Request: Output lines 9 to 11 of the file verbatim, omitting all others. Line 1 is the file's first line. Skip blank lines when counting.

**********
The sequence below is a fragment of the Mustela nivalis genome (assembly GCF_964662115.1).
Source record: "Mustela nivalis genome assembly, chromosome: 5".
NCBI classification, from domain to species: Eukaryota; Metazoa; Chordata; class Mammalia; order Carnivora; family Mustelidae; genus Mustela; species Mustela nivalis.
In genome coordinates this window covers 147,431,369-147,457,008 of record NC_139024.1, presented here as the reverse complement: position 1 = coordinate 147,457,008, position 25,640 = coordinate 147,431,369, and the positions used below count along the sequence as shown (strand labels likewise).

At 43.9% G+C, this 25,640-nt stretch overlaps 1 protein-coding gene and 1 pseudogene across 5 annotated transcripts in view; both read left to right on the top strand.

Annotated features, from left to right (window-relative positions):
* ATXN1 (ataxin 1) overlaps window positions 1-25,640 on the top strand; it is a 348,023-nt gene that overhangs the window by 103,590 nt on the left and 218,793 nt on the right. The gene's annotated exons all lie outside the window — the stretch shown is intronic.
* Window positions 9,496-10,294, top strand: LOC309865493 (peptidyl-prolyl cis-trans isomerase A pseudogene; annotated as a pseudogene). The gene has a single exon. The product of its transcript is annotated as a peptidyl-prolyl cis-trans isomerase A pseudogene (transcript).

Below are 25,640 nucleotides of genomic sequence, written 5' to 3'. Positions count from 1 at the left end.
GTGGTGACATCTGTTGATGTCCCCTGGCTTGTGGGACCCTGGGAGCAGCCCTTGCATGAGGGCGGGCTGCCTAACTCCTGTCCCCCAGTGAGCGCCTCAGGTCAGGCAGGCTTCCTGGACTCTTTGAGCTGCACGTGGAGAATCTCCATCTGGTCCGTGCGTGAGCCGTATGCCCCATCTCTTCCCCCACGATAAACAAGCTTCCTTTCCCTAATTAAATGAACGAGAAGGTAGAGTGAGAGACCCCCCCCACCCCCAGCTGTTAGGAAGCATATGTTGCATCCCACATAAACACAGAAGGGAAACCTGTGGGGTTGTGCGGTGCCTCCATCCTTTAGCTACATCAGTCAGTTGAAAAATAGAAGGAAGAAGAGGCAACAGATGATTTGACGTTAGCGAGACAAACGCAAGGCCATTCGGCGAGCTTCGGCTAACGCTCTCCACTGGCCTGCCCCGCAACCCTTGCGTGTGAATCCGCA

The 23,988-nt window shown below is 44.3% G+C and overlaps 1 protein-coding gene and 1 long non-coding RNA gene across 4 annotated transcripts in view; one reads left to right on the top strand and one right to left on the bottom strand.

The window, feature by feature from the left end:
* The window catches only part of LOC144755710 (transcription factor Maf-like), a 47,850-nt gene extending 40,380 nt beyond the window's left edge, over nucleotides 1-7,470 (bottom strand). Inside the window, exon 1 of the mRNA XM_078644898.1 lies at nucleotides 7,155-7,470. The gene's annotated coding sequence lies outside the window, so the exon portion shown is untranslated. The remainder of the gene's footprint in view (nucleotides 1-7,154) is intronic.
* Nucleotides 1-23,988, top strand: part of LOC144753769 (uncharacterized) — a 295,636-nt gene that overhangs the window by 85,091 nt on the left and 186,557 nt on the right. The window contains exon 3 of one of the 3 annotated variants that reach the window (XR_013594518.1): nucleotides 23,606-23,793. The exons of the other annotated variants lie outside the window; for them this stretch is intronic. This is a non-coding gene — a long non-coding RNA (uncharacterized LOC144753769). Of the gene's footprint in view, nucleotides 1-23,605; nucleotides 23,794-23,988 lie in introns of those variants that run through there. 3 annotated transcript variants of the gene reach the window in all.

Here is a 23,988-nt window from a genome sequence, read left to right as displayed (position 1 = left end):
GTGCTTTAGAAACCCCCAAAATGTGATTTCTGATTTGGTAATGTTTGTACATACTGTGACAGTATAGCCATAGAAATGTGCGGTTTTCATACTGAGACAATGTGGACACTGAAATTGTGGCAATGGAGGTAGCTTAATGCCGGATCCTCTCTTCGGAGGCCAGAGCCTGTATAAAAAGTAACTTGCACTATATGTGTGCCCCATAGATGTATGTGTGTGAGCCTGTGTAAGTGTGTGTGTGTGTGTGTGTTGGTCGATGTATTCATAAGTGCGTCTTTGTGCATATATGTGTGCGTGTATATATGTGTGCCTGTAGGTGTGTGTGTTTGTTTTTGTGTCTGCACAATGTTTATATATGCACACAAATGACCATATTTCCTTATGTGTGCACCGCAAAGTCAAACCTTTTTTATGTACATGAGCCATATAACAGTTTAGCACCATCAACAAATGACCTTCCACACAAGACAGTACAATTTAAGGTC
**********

Below are 25,640 nucleotides of genomic sequence, written 5' to 3'. Positions count from 1 at the left end.
GTGGTGACATCTGTTGATGTCCCCTGGCTTGTGGGACCCTGGGAGCAGCCCTTGCATGAGGGCGGGCTGCCTAACTCCTGTCCCCCAGTGAGCGCCTCAGGTCAGGCAGGCTTCCTGGACTCTTTGAGCTGCACGTGGAGAATCTCCATCTGGTCCGTGCGTGAGCCGTATGCCCCATCTCTTCCCCCACGATAAACAAGCTTCCTTTCCCTAATTAAATGAACGAGAAGGTAGAGTGAGAGACCCCCCCCACCCCCAGCTGTTAGGAAGCATATGTTGCATCCCACATAAACACAGAAGGGAAACCTGTGGGGTTGTGCGGTGCCTCCATCCTTTAGCTACATCAGTCAGTTGAAAAATAGAAGGAAGAAGAGGCAACAGATGATTTGACGTTAGCGAGACAAACGCAAGGCCATTCGGCGAGCTTCGGCTAACGCTCTCCACTGGCCTGCCCCGCAACCCTTGCGTGTGAATCCGCA

The 23,988-nt window shown below is 44.3% G+C and overlaps 1 protein-coding gene and 1 long non-coding RNA gene across 4 annotated transcripts in view; one reads left to right on the top strand and one right to left on the bottom strand.